Guide written by:
Jeremy, construction site supervisor, Cardiff
Ventilating your bathroom helps to reduce excess humidity, which is essential for protecting the surfaces of your bathroom and avoiding health issues. From whole-house ventilation systems to window or wall-mounted extractor fans, read on for tips on how best to ventilate your bathroom.
- Whole-house ventilation
- Extractor fans
- Bathroom windows
Why ventilate your bathroom?
Bathrooms produce a lot of moisture meaning proper ventilation is essential both for your own health and for the bathroom itself. Keeping fresh air flowing in the bathroom will limit condensation and mould growth by reducing the overall humidity level.
Properly ventilating a bathroom will also prevent premature aging of surfaces such as plaster, paint and pieces of furniture. It will also help to protect your plug sockets and release odours. In the long run, excess moisture can cause real health issues, such as respiratory problems (asthma, rhinitis, etc.), skin infections and eye irritation.
What is the best way to ventilate your bathroom?
In new or recently built houses, built-in ventilation will sometimes be provided in the form of a whole-house ventilation system. However, when you are renovating your own bathroom or building a bathroom from scratch, the big question remains: what is the most efficient form of ventilation?
When it comes to ventilating a bathroom, there are a few basic guidelines to follow concerning the efficiency of your whole-house system. The following table notes the recommended minimum air extraction rate of these systems in m3/h (cubic metres per hour).
Air flow (in m3/h)
5 rooms and more
Your extraction system can even be equipped with a motion detector that will increase the air flow when you enter a room.
More likely than not, your home will not be equipped a full ventilation system or, if you do have one, your system may be somewhat lacking in efficiency. In these cases, there is another alternative in the form of extractor fans.
Extractor fans are small units designed to turn on as soon as you walk into the room. The device usually cuts off a few minutes after you leave in order to extract all the moisture from the bathroom.
Extractor fans must be able to renew the air at a rate of 10 to 15 times the volume of the room over one hour, and are connected to a pre-existing duct.
The extraction is performed by a fan and the diameter of the opening will depend on your model. If you find yourself comparing a couple of models, go for the least noisy model; anything below 30 dB (decibels) will be quiet enough for comfortable use.
Wall or window extractor fan
There are two main types of extractor fan: window fans and wall-mounted fans.
Window extractor fans
This is the ideal solution if the windows in your bathroom are unable to open. The fan is installed on both sides of the window glazing. The only real difficulty in installing these fans is drilling through the glass. These fans can be controlled manually or automatically via motion detection.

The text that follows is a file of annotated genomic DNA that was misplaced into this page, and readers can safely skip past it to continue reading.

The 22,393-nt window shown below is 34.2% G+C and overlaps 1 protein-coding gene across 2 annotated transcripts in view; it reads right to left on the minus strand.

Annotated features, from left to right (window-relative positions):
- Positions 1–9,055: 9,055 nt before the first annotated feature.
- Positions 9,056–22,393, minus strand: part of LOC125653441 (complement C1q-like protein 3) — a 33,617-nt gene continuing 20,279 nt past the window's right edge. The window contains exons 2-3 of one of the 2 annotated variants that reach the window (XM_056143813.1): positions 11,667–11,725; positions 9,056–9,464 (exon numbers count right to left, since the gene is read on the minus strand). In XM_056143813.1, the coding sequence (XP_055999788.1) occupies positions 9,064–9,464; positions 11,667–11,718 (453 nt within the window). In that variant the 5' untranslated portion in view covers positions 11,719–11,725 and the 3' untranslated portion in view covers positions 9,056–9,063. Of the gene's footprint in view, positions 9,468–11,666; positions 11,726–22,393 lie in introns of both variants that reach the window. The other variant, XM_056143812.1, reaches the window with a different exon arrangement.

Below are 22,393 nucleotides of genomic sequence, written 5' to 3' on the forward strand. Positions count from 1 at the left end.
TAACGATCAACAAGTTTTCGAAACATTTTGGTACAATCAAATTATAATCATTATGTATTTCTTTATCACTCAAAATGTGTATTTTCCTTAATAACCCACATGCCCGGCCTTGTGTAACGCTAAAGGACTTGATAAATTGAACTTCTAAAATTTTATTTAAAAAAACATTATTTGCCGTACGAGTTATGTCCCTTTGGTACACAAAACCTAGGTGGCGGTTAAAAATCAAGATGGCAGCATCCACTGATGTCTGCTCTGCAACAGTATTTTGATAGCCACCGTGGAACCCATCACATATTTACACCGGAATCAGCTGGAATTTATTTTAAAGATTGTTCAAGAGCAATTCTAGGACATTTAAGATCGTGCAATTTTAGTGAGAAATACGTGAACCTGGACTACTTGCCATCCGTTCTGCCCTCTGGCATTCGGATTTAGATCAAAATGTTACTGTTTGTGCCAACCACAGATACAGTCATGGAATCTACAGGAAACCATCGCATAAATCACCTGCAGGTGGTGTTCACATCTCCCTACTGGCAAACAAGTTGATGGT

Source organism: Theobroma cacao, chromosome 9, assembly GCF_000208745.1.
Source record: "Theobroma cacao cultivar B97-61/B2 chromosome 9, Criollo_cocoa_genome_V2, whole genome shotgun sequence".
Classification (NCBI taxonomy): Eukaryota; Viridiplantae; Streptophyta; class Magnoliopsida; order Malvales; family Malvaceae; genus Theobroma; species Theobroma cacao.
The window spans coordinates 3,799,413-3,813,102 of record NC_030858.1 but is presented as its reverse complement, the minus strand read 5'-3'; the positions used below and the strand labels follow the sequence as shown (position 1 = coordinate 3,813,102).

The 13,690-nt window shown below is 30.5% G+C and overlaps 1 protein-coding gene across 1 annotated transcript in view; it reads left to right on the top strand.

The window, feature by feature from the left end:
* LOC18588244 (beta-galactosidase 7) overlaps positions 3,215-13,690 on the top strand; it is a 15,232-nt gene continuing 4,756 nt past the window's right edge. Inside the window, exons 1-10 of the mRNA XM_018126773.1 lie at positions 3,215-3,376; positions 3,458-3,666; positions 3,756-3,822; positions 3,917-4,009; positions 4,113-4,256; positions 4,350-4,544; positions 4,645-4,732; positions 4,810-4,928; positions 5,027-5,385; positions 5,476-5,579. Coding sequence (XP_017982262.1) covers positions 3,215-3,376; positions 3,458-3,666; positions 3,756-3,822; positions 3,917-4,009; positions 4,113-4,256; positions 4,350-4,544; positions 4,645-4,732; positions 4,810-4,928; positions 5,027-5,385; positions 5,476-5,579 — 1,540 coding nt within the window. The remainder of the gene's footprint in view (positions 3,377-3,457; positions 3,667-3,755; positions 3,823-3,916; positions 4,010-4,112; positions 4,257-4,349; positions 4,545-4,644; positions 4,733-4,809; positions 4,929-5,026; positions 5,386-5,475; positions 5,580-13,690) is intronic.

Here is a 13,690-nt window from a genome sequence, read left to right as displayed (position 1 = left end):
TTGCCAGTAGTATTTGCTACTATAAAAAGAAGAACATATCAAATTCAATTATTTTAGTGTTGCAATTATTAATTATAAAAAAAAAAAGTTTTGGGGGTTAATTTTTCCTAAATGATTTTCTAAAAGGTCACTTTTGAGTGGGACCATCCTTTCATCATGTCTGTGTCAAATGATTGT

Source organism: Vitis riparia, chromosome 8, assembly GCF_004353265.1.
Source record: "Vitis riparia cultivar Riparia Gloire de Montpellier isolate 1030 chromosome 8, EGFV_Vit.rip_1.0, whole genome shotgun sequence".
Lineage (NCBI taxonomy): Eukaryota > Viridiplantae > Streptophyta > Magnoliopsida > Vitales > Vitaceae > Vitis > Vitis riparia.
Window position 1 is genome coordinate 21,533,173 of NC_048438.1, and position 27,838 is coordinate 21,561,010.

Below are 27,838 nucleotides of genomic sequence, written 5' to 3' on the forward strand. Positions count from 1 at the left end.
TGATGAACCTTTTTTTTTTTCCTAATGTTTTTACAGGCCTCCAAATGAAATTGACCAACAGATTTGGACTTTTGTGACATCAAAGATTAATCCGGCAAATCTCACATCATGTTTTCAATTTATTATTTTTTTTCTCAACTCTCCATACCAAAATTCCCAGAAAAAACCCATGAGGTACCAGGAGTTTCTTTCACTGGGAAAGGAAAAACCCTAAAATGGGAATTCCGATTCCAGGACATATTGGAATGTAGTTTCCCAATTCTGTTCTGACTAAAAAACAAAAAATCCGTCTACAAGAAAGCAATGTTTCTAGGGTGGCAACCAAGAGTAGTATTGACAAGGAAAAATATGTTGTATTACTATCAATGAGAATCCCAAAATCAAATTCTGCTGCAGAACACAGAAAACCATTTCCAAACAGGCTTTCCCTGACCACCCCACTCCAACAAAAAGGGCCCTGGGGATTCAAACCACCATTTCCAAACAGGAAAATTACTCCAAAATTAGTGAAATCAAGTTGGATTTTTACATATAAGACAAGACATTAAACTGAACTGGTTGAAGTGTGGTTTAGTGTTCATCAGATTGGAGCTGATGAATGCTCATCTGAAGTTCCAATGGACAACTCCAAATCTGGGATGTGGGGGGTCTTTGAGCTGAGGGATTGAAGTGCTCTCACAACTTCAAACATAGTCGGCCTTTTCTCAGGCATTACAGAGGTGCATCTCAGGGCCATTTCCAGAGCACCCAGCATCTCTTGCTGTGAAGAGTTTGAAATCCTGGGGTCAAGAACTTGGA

Wall-mounted extractor fan
More efficient than window extractor fans, wall-mounted extractor fans require three elements for installation:
- The fan itself, which is installed inside the bathroom;
- The exhaust duct, which passes through to the other side of the wall;
- The exhaust grid, which is installed on the outer wall.
The main challenge in this approach is getting through the wall. If your bathroom is not located against an exterior wall, you can use a ducting hose. These extractor fans are connected to your electrical system. They can be activated manually, through motion detection or they may be linked to your bathroom lights.
While it may seem like the obvious answer, if your bathroom cannot be equipped with an extractor unit, there is a straightforward solution: open up a window!
Bathroom windows are usually fairly small in size. You can, however, find windows that are especially suited for use in bathrooms, such as tilt-and-turn windows. These models are designed to swing outwards to open but can also be tilted inwards for a smaller opening to freshen up the air in the bathroom.
If you are renovating a bathroom and are considering a tilt-and-turn window, go for a double or triple glazedmodel for better acoustic and thermal insulation. You should also think about equipping the window with a security system (to prevent both accidents and break-ins) to keep you safe while the window is tilted.
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Guide written by:
Jeremy, construction site supervisor, Cardiff, 131 guides
Electrician by trade, I first worked in industrial estates where I installed, wired and fixed a large number of electrical installations. After this, I managed a team of electricians for this type of work. 10 years or so ago, I turned to building and construction. From the modest family home, to gyms and theatres; I have been able to coordinate, audit and organise all sorts of construction sites. for 4 years now, I am restaoring and bulding an extrension to a bungalow in the heart of the welsh countyside. My experience in manual work and my knowledge means I am proud to be of service. Terraces, interior design, roofing, plumbing, electricty, anything goes! We have, my wife, daughter and I, built almost everything we have from scratch! So to answer all of your questions, and to orientate and advise you on coosing your tools? Easy!